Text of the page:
Fairway Wood Swing vs Iron Swing: Key Differences

Photo of author

The golf swing can be a challenging concept to wrap your head around.

One important thing to consider is that there should be subtle changes in the swing as you progress from the shorter to the longer clubs in the bag.

In this article, I’ll analyze the fairway wood swing vs the iron swing.

Specifically, I’ll address the fundamental elements of each swing. That way, you can ensure you’re making the right swing thoughts with each club type.

Without further ado, let’s crack on!

Fairway Wood Swing vs. Iron Swing

The key differences in the fairway wood swing vs the iron swing are ball position, weight transfer, spine tilt at setup, and positioning of the strike. If you don’t make adjustments between your fairway wood and iron swing, you won’t be maximizing your accuracy, distance, and spin rates.

First, let’s dive into the key details of the fairway wood swing.

The Fairway Wood Swing

fairway wood swing

Fairway woods can be used off the tee, or as their name suggests: off the fairway.

When hitting a fairway wood with the ball slightly teed up, it gives you the luxury to swing up into the ball for optimal launch and distance.

However, when you’re striking the ball off a fairway lie, you need to swing the club with a downward angle of attack. Otherwise, you’ll hit the ground first.

Let’s address the fundamentals of the fairway wood swing, so you start striking the ball clean and accurately directly off the turf.

Ball Position

When hitting a fairway wood directly off the fairway, the ball position should be between the inside of your lead foot and the middle of your stance.

Most fairway woods don’t have a very deep face. Therefore, you need to make sure the bottom of the club is grazing the turf just before making contact with the ball.

As a right-handed golfer, I like to find a ball position between the center of my stance and my left heel when hitting my fairway wood off the deck.

If the ball is too close to the middle of your stance, it will encourage you to strike the ball with an open clubface or pop the ball up and lose distance.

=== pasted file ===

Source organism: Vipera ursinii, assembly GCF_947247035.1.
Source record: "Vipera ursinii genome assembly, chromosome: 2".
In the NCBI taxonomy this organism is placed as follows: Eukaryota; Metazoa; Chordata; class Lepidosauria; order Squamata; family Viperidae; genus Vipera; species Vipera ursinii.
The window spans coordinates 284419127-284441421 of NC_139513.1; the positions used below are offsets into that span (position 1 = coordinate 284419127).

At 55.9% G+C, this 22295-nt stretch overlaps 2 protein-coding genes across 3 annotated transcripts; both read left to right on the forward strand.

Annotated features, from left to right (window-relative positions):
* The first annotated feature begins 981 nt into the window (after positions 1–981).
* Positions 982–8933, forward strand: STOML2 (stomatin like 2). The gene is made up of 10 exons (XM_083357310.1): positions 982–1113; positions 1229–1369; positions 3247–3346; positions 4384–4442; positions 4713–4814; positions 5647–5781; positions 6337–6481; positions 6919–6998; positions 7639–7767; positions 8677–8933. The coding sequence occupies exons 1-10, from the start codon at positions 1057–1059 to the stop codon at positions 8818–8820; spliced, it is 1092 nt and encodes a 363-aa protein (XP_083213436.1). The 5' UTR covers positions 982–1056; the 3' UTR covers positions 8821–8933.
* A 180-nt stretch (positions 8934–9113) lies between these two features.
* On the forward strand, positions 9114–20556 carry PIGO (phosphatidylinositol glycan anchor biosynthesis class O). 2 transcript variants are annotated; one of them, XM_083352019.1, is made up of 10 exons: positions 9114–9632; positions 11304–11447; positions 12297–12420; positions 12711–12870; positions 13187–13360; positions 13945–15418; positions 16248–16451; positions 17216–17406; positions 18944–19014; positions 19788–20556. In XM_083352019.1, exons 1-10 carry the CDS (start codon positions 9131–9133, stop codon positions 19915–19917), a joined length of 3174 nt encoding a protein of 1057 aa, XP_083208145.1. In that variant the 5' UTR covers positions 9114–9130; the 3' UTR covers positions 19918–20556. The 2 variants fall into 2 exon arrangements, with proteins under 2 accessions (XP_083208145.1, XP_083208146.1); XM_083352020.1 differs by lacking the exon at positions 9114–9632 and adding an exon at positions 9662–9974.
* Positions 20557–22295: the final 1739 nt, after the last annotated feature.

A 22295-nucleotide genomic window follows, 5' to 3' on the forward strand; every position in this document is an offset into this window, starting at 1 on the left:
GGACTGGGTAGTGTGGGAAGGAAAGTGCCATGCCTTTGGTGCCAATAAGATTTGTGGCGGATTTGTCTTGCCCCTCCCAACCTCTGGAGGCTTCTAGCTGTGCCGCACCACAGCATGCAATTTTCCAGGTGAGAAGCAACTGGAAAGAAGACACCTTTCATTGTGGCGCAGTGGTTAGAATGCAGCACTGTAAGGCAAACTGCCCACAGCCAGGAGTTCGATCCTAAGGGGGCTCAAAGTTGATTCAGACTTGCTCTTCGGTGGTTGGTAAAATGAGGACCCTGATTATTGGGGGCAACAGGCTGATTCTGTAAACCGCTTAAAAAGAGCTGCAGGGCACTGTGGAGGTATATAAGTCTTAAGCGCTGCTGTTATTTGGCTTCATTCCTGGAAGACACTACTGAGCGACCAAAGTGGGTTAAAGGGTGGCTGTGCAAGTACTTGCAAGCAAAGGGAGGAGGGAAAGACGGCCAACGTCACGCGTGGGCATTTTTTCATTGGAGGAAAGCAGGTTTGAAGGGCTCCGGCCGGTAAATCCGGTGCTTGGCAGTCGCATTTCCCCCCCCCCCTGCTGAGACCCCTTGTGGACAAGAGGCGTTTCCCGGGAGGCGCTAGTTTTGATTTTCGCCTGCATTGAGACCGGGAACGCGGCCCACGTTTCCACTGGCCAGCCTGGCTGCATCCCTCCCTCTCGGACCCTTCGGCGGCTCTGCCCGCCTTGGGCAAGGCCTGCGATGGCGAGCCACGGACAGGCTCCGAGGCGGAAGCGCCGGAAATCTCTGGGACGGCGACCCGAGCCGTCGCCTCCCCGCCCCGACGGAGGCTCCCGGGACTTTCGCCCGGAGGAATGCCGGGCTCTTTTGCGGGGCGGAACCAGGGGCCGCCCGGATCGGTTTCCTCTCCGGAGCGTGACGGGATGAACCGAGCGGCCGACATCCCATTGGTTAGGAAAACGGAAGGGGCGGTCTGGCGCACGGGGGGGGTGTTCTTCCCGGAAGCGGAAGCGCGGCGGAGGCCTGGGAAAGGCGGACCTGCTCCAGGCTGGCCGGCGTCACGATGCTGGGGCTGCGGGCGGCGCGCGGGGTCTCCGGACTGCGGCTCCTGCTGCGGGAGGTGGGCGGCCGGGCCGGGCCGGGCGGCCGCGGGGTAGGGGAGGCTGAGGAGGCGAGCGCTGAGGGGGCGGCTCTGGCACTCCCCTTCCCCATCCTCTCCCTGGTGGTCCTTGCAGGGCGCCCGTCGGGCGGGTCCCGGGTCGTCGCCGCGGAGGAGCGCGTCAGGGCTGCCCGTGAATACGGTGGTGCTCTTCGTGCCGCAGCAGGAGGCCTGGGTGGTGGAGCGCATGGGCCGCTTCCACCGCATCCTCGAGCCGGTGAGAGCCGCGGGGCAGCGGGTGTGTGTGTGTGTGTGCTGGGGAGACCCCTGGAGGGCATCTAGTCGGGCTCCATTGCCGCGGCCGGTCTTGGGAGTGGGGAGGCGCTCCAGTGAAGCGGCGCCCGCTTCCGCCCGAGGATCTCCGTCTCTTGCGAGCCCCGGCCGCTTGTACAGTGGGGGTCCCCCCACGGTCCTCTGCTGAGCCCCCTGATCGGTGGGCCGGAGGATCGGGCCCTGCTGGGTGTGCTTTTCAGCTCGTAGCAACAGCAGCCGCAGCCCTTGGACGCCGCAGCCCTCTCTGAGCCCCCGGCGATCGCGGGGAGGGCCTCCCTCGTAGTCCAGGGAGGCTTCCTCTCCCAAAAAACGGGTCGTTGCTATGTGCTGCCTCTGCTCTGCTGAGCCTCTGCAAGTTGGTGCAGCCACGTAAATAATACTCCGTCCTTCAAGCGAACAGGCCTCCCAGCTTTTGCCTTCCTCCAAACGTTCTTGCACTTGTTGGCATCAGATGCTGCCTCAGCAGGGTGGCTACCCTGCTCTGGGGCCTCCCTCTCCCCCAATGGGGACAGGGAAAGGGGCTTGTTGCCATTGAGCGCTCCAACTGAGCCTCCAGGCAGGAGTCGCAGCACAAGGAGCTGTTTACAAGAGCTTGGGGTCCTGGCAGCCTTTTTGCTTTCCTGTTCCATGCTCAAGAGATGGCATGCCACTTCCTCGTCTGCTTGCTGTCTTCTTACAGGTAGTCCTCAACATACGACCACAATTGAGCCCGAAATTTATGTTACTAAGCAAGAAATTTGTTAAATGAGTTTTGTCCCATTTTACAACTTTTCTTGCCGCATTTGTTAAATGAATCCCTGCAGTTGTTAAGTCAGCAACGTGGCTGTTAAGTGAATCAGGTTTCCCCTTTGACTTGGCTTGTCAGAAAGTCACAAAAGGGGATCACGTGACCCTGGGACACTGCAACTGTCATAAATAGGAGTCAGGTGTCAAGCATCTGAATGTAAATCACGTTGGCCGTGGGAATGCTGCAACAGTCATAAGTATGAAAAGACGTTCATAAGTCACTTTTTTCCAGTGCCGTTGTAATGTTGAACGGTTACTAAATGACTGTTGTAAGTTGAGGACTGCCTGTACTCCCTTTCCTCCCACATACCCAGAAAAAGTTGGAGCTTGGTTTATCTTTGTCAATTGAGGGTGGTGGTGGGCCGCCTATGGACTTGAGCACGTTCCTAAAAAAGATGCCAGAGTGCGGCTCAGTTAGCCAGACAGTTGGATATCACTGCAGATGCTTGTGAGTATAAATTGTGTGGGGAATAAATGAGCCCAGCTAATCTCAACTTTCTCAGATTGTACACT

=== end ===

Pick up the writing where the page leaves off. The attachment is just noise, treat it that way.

Conversely, too far forward and you’ll be prone to topping or fatting the ball.

Wide Base of Support

Next, make sure your feet are slightly wider than shoulder-width apart.

In general, your feet should be furthest apart with the driver swing, and gradually get closer together as you progress through the shorter clubs in the bag.

With the fairway wood, a wide base is important as it provides stability for the long swing while enabling you to generate power from your legs.

If you’re only shoulder width apart, you might not have the balance and stability necessary to get the speed and consistency in your fairway woods.

wide base of support

Spine Tilt at Setup

When you set up to hit the fairway woods, drop your trail shoulder a bit.

Remember, you aren’t necessarily trying to hit down on and compress the fairway wood like you do an iron. Instead, you’re trying to “sweep” the ball.

Therefore, this slight tilt in the spine at setup can help you return to impact in the same position, striking the ball more on the upswing for optimal launch.

Weight Transfer

As you enter the downswing, transfer your weight toward the lead foot.

Essentially, the transfer of weight from neutral → back foot → front foot will help you generate power and consistency in striking the ball first, and turf after.

If you stay more centered, you’ll struggle with inconsistencies in the strike.

So, focus on turning with your lower body and core in the backswing. Then, use that as a way to load up your weight, and shift it through the ball.

Check out a demonstration from Rick Shiels in the video below:

With the fairway wood swing, it’s vital that you control the clubface.

As Mark Immelman puts it, you want the sole of the fairway wood to “bounce off the ground as it passes through impact.”

That way, you can be sure the club is bottoming out a fraction before contact with the ball, to ensure the ball is struck out the center of the face.

To recap, here are the areas we covered:

  1. Ball position between lead heel and center
  2. Wide base of support to provide stability
  3. Spine tilt at setup for optimal launch
  4. Weight transfer through the ball

Next, let’s dive into the iron swing to see how it compares!

The Iron Swing